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Minggu, 28 April 2013

What Your Next Boss Really Thinks of You

If your boss told you to start preparing for your next job interview, you might be a bit alarmed.  But it would be good advice. Here's how to ace your next interview, but not by cheating or through some kind of easy 'trick', which would just help you into a job that you couldn't do and wouldn't enjoy. The right way to ace a job interview is to become good at doing your next job, and be able to prove it. That means you need to start preparing now, while you still have time to do some hard work.

The first 'secret' is so obvious to your next boss, that she'd never think to explain it to you.  She wants you to be good at the job you've applied for - not the job you're doing right now. Promotion is not a reward, its a business decision that needs to produce a financial return. Most people don't really understand this basic fact. Of course, you will learn and develop on the job, but you need to be able to add value from day one.  If you have no experience in the key responsibilities required, your prospective manager sees you as a huge risk.

How do you gain experience and skills in a job that you don't have yet?  The best candidates have thought about this, and taken action. Identify the skills you will need in the job you want, and get creative. For example, if you are seeking a management job, you need experience organising projects and people; coaching people; monitoring others' performance; influencing others; and dealing with conflict. You can do all of these things without formally "being a manager." Create opportunities to gain the experience you need (e.g. suggest the project you want to lead). And don't expect to get paid extra while you're still just practicing. If you really can't find a way to gain specific experience, then at least read one really good book on the topic.

The second 'secret' is that your next manager is a skeptic. She's had people let her down before, pretend to be one thing in the interview, and turn out to be something different on the job. So your blithe reassurances that you're perfect for the job are not enough. Even if you're seeking an internal promotion, it's unlikely that your manager spends eight hours a day watching you work through CCTV. So she has lingering doubts. She wants you to prove yourself in the interview.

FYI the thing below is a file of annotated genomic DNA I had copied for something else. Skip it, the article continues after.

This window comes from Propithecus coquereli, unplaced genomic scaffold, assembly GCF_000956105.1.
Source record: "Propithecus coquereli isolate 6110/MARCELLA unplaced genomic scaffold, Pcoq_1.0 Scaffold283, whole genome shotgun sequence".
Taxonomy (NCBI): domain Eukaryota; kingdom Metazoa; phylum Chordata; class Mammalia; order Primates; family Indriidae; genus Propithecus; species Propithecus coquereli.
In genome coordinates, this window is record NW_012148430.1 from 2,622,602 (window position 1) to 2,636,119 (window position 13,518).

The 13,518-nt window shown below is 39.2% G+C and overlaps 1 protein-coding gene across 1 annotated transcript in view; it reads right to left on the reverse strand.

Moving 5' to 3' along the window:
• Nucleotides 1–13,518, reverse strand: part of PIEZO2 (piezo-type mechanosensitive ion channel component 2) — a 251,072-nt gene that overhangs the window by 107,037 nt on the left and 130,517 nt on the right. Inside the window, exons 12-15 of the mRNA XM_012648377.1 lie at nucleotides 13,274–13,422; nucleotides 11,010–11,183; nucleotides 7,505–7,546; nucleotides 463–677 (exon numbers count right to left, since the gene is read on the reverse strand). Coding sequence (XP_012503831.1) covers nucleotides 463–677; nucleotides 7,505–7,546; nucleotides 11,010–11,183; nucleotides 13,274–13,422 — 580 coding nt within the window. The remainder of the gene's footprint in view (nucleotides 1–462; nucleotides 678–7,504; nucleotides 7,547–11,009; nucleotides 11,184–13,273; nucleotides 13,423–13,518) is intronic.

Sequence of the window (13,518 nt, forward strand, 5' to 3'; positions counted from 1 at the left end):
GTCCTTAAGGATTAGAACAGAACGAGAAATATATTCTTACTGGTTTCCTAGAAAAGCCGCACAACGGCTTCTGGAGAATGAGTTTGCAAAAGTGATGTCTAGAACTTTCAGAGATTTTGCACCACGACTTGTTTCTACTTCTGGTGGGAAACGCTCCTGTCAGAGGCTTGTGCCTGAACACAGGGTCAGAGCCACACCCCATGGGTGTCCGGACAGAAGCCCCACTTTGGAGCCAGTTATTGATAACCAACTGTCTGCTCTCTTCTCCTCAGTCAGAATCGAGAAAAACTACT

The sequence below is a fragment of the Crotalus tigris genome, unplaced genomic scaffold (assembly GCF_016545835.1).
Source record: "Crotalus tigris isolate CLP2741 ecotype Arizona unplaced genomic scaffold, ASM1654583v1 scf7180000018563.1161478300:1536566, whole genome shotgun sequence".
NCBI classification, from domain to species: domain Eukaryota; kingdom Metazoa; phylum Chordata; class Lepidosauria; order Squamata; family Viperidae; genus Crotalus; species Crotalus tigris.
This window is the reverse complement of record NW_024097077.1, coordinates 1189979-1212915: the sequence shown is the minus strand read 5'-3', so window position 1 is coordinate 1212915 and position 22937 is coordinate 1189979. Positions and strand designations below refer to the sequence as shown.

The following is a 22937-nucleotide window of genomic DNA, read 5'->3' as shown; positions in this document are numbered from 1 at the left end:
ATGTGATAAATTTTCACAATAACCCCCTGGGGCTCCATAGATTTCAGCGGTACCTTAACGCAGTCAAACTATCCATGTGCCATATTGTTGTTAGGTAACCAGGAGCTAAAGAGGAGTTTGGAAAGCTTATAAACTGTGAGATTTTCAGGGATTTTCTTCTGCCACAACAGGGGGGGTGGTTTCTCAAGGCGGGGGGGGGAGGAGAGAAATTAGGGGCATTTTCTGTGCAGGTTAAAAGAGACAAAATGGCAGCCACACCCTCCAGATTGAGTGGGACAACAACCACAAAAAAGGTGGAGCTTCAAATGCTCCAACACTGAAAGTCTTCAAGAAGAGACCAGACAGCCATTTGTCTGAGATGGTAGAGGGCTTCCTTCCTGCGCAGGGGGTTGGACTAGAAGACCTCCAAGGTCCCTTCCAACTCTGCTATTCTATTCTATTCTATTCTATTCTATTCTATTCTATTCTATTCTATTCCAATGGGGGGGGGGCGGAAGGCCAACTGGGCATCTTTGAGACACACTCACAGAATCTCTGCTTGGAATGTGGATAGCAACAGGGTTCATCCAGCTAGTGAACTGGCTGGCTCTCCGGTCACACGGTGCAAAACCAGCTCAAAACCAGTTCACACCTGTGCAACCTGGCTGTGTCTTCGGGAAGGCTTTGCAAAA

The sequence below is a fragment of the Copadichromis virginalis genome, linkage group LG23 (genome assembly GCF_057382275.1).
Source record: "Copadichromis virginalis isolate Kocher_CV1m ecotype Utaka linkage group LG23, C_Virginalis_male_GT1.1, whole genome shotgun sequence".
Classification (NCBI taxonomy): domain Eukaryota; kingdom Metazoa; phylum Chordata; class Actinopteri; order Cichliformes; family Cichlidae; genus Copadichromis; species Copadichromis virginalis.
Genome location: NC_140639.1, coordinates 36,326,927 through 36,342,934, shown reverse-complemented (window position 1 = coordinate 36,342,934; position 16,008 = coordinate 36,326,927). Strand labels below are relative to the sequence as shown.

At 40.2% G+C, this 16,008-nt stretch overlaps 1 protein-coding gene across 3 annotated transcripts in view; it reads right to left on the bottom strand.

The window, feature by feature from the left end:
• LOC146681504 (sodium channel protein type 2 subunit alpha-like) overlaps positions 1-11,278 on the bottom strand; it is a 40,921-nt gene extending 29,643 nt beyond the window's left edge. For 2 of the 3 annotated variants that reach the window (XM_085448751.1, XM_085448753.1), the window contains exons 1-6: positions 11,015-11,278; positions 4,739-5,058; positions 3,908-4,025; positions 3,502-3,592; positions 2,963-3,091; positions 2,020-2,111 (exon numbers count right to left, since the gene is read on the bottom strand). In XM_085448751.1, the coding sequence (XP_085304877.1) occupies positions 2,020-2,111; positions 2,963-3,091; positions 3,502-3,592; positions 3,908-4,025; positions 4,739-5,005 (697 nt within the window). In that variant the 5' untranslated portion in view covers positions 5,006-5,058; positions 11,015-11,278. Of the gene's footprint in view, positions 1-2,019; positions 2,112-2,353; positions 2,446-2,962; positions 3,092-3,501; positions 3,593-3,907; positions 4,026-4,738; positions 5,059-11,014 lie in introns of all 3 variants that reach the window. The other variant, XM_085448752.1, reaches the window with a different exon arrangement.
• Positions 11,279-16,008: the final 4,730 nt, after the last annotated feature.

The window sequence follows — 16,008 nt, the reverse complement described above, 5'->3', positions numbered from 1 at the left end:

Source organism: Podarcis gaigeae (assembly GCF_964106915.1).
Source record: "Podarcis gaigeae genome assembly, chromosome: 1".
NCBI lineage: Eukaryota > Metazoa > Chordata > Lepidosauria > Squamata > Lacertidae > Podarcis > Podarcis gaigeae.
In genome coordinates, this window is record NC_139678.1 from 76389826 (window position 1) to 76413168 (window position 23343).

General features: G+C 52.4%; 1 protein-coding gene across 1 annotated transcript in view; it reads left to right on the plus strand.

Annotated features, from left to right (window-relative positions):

That means that you need to be able to explain what you have achieved in your job, how you achieved it, and how you knew you'd got it right. The majority of early-career professionals are quite poor at doing this.  Example: "How do you influence people?" "I just talk to them." Usually this answer is padded out a bit to sound better, but it's not good enough. Everyone talks to people when they're trying to influence them. What do you do better, that makes you the best candidate for the job?

At this point, you might have a sinking feeling, a slight suspicion that maybe you don't influence people any better than Joe in the next cubicle. This is good, hold on to that feeling. This is the start of something called reflective practice. It's the key to mastering your profession. We'll talk about that more another time. Until then - get started. While reading this, it's likely that you had at least one idea that would take you a step closer to your dream job. Your assignment for today:
1) tell someone about your idea
2) spend ten minutes taking some sort of action to turn it into reality. No-one else can do it for you.


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